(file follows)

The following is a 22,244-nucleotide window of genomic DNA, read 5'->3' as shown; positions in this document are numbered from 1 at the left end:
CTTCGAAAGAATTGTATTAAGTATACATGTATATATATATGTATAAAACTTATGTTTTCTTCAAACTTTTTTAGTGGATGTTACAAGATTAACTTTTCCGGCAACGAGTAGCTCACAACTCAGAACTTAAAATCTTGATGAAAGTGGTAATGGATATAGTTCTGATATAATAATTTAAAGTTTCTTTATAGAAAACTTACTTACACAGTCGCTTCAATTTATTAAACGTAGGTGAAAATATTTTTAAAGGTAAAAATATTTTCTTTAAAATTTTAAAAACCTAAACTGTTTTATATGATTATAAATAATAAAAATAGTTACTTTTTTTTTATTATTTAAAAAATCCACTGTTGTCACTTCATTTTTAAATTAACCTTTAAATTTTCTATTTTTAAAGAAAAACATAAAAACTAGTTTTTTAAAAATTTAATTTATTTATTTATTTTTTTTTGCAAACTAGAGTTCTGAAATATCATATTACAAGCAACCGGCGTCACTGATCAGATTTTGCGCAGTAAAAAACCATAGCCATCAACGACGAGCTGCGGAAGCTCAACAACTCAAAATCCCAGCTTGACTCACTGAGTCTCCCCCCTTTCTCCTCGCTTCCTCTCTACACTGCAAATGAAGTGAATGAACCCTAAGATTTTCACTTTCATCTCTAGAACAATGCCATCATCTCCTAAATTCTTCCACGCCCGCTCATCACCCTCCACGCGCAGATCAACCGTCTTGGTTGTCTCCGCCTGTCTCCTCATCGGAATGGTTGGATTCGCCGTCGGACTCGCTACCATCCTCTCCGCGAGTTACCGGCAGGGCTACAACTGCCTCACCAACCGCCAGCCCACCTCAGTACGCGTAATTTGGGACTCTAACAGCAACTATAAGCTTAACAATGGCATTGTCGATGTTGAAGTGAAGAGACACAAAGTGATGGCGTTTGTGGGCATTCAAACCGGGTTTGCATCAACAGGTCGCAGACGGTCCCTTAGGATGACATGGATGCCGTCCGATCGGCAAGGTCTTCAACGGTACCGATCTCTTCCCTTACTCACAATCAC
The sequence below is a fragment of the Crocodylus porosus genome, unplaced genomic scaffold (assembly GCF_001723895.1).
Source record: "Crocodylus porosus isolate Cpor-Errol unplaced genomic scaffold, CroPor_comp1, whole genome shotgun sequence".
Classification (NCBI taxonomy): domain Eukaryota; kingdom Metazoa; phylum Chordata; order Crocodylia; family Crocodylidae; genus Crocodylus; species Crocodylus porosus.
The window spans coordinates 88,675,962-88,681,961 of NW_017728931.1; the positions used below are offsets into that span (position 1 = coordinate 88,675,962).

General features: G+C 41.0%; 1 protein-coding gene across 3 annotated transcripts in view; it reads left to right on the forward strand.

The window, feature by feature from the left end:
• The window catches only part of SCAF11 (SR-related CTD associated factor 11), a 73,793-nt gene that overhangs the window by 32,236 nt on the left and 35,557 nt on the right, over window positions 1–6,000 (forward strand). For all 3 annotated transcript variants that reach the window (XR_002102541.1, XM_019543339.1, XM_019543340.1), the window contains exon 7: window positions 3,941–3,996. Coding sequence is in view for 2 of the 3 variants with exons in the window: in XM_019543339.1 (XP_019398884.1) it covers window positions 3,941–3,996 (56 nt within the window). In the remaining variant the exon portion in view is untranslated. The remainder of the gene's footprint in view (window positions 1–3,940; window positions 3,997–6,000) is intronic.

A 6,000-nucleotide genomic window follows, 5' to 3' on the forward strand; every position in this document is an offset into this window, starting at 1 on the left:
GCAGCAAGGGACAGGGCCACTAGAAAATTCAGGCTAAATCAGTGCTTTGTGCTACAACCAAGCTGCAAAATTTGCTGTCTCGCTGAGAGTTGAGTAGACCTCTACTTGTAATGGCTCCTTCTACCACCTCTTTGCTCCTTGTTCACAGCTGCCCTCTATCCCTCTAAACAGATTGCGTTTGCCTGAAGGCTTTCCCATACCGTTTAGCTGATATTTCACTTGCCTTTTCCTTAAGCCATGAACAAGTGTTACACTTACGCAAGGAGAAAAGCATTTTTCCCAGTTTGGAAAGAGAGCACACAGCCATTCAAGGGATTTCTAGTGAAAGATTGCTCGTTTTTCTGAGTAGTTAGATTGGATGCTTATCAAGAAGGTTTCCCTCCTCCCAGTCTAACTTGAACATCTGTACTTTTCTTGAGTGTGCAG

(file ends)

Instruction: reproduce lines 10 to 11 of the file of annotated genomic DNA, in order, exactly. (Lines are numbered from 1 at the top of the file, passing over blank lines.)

A 6,000-nucleotide genomic window follows, 5' to 3' on the forward strand; every position in this document is an offset into this window, starting at 1 on the left:
GCAGCAAGGGACAGGGCCACTAGAAAATTCAGGCTAAATCAGTGCTTTGTGCTACAACCAAGCTGCAAAATTTGCTGTCTCGCTGAGAGTTGAGTAGACCTCTACTTGTAATGGCTCCTTCTACCACCTCTTTGCTCCTTGTTCACAGCTGCCCTCTATCCCTCTAAACAGATTGCGTTTGCCTGAAGGCTTTCCCATACCGTTTAGCTGATATTTCACTTGCCTTTTCCTTAAGCCATGAACAAGTGTTACACTTACGCAAGGAGAAAAGCATTTTTCCCAGTTTGGAAAGAGAGCACACAGCCATTCAAGGGATTTCTAGTGAAAGATTGCTCGTTTTTCTGAGTAGTTAGATTGGATGCTTATCAAGAAGGTTTCCCTCCTCCCAGTCTAACTTGAACATCTGTACTTTTCTTGAGTGTGCAG